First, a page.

Press Release

Press Release Baker-Polito Administration Awards $25.5 Million in Violence Prevention and Intervention Grants

For immediate release:
  • Executive Office of Health and Human Services

Media Contact for Baker-Polito Administration Awards $25.5 Million in Violence Prevention and Intervention Grants

Olivia James, Communications Manager

BOSTONThe Baker-Polito Administration announced today $25.5 million in funding for community organizations engaged in violence prevention and intervention under the Strong Communities Initiative. The Executive Office of Health and Human Services (EOHHS) is funding organizations that serve communities that are disproportionately impacted by community and gun violence and have a track record of working with individuals at risk of violence.

“This funding builds upon this administration’s substantial investments in violence prevention and intervention in communities across the Commonwealth over the past eight years,” said Secretary of Health and Human Services Marylou Sudders. “We are grateful to our many community partners that reflect the diversity of their communities for their commitment to working each day to prevent gun and other forms of violence and make impactful interventions to save lives and strengthen community ties.” 

“A goal of this funding is to help reduce the incidence of community and gun violence,” said Commissioner of Public Health Margret Cooke. “We’re pleased this program will provide funding for services intended to make communities safer and strengthen youth and families in need.”

Applicants were awarded funding for work in at least one of the following categories:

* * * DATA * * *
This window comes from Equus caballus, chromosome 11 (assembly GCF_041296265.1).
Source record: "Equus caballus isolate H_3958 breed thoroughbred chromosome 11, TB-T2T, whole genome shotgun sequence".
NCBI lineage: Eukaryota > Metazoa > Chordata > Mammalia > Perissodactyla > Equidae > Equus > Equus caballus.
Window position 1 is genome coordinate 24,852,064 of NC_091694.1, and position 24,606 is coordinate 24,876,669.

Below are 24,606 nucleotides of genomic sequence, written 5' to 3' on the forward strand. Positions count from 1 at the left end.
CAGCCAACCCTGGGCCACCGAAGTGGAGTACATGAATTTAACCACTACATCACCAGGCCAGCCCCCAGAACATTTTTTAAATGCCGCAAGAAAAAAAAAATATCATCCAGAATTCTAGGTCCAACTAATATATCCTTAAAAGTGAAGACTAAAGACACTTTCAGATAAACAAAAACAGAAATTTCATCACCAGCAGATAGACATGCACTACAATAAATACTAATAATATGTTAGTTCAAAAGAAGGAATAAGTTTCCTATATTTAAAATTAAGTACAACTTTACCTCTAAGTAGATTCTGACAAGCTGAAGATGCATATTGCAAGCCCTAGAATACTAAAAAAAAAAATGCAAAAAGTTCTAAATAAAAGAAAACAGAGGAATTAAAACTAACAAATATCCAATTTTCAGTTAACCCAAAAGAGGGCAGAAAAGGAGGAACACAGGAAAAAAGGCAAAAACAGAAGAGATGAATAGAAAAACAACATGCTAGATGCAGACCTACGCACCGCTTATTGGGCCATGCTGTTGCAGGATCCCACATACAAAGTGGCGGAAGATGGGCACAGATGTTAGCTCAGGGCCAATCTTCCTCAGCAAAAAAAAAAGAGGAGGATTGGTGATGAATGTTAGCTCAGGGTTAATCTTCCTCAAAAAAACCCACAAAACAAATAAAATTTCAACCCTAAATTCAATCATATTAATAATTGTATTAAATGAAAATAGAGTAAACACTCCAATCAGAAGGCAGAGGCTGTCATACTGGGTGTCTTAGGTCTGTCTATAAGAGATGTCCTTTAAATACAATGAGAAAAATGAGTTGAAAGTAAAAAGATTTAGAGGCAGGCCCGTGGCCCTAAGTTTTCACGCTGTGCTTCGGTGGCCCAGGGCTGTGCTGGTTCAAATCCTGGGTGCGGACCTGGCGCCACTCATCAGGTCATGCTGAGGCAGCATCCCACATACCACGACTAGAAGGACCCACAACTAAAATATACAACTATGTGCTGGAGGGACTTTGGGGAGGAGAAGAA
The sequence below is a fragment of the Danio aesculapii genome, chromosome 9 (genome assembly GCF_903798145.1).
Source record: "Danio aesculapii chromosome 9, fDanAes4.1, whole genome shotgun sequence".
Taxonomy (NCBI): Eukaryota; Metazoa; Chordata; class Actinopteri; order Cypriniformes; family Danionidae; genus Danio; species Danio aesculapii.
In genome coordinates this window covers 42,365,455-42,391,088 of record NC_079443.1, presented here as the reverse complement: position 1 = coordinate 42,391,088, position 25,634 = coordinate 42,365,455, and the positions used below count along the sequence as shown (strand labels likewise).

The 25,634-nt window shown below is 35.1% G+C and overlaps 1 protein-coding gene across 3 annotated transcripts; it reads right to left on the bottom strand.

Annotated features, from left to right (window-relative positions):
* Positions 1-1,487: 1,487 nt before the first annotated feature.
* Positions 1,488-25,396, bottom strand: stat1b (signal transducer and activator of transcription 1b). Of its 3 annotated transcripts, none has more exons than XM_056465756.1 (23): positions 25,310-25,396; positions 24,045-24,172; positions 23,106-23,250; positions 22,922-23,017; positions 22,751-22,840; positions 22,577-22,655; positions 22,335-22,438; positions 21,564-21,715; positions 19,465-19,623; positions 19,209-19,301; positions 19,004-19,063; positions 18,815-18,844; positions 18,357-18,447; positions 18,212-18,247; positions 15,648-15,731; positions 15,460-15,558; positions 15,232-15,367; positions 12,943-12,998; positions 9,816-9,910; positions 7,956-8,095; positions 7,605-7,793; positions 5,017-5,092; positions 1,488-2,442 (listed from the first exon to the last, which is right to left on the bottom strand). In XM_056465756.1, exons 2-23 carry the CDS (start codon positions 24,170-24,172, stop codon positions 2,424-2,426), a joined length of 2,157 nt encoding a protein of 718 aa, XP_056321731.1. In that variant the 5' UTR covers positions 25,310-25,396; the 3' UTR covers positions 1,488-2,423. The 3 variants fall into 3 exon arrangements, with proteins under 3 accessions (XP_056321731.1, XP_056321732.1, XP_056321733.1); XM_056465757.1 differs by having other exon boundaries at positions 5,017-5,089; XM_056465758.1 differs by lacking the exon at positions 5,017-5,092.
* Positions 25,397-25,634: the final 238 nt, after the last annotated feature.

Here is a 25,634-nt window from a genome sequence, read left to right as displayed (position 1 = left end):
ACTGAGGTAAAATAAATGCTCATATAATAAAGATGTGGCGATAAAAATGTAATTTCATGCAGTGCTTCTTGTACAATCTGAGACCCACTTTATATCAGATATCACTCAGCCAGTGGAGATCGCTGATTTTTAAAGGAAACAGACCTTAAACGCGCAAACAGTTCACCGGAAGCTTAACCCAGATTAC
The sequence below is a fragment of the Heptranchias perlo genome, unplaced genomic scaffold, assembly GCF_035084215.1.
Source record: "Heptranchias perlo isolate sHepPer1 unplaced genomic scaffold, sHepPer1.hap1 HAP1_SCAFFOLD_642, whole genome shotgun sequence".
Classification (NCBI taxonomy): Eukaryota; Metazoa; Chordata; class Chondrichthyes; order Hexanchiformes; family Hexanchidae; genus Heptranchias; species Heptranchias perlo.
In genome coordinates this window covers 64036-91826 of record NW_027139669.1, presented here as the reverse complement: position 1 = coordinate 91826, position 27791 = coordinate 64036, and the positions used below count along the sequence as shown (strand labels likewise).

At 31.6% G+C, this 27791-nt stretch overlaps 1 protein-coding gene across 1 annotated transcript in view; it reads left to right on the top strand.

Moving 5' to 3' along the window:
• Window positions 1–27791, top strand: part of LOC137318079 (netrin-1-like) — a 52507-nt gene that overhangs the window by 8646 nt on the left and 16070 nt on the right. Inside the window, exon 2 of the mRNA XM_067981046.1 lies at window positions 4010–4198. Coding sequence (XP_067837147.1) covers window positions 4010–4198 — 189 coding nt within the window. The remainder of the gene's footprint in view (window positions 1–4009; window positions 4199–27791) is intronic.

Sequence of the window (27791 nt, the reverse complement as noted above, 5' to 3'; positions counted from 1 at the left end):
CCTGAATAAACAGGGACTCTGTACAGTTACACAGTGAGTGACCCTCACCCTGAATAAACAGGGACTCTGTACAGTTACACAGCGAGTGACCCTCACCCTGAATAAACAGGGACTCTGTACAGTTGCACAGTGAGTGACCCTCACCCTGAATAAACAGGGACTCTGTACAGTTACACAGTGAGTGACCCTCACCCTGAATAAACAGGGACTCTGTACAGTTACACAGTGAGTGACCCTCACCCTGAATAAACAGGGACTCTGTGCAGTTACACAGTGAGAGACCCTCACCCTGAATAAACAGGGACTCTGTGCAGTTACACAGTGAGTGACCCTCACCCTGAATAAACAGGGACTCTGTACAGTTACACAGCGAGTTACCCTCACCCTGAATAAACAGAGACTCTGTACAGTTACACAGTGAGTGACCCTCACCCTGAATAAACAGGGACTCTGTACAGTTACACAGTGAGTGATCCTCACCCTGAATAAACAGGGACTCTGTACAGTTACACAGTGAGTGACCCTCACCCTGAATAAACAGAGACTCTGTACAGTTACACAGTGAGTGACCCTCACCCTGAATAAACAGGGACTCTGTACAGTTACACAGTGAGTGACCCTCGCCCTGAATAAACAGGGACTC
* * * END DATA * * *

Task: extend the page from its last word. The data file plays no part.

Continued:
1. Evidence-based and evidence-informed pilot programs for direct public health intervention services.
  2. Projects to expand physical capacity of program spaces.
  3. Human capital initiatives, including diversity, equity, and inclusion (DEI) initiatives, training and professional development, human resources and other sustainability initiatives.
  4. Impact and evaluation studies to investigate the outcomes and/or effectiveness of violence intervention programs.
  5. Community organizing work focused on creating systemic change or advancing racial and social equity.
  6. Emergency housing relocation and stabilization to help people find and secure housing and other supports.
  7. Other direct violence intervention services.

Organizations awarded grant funding (listed alphabetically):

  • 18 Degrees, Inc.
  • African Community Economic Development of New England
  • Boston Medical Center Corporation
  • Boston Public Health Commission
  • Boys & Girls Clubs of Metro South
  • Boys & Girls Clubs of South Boston, Inc.
  • Cape Verdean Women United, Inc.
  • Choices4teens Mentoring Group, Inc.
  • City of North Adams
  • Family Services of the Merrimack Valley
  • Hyde Square Task Force, Inc.
  • Inqilinos Boricuas en Accion, Inc.
  • Lawrence Family Development, Inc. d/b/a Lawrence Prospera
  • Living in Freedom Together
  • Louis D. Brown Peace Institute Corp.
  • MA Coalition to Prevent Gun Violence, Inc.
  • Making Opportunity Count, Inc.
  • MissionSAFE: A New Beginning, Inc.
  • More Than Words, Inc.
  • Mothers for Justice and Equality, Inc.
  • My Life My Choice (Justice Resource Institute, Inc.)
  • New North Citizens Council, Inc.
  • Old Colony Young Men's Christian Association, Inc.
  • Open Sky Community Services, Inc.
  • Project RIGHT, Inc.
  • Roca, Inc.
  • The Center for Teen Empowerment, Inc.
  • The Social Good Fund, Inc. (Fiscal Sponsor for Pa'lante Transformative Justice)
  • The Vietnamese American Civic Association, Inc.
  • UTEC, Inc.


Media Contact for Baker-Polito Administration Awards $25.5 Million in Violence Prevention and Intervention Grants

Executive Office of Health and Human Services 

The Executive Office of Health and Human Services is the largest secretariat in state government and is comprised of 12 agencies, in addition to 2 soldiers’ homes and the MassHealth program. Our efforts are focused on the health, resilience, and independence of the one in four residents of the Commonwealth we serve. Our public health programs touch every community in the Commonwealth.

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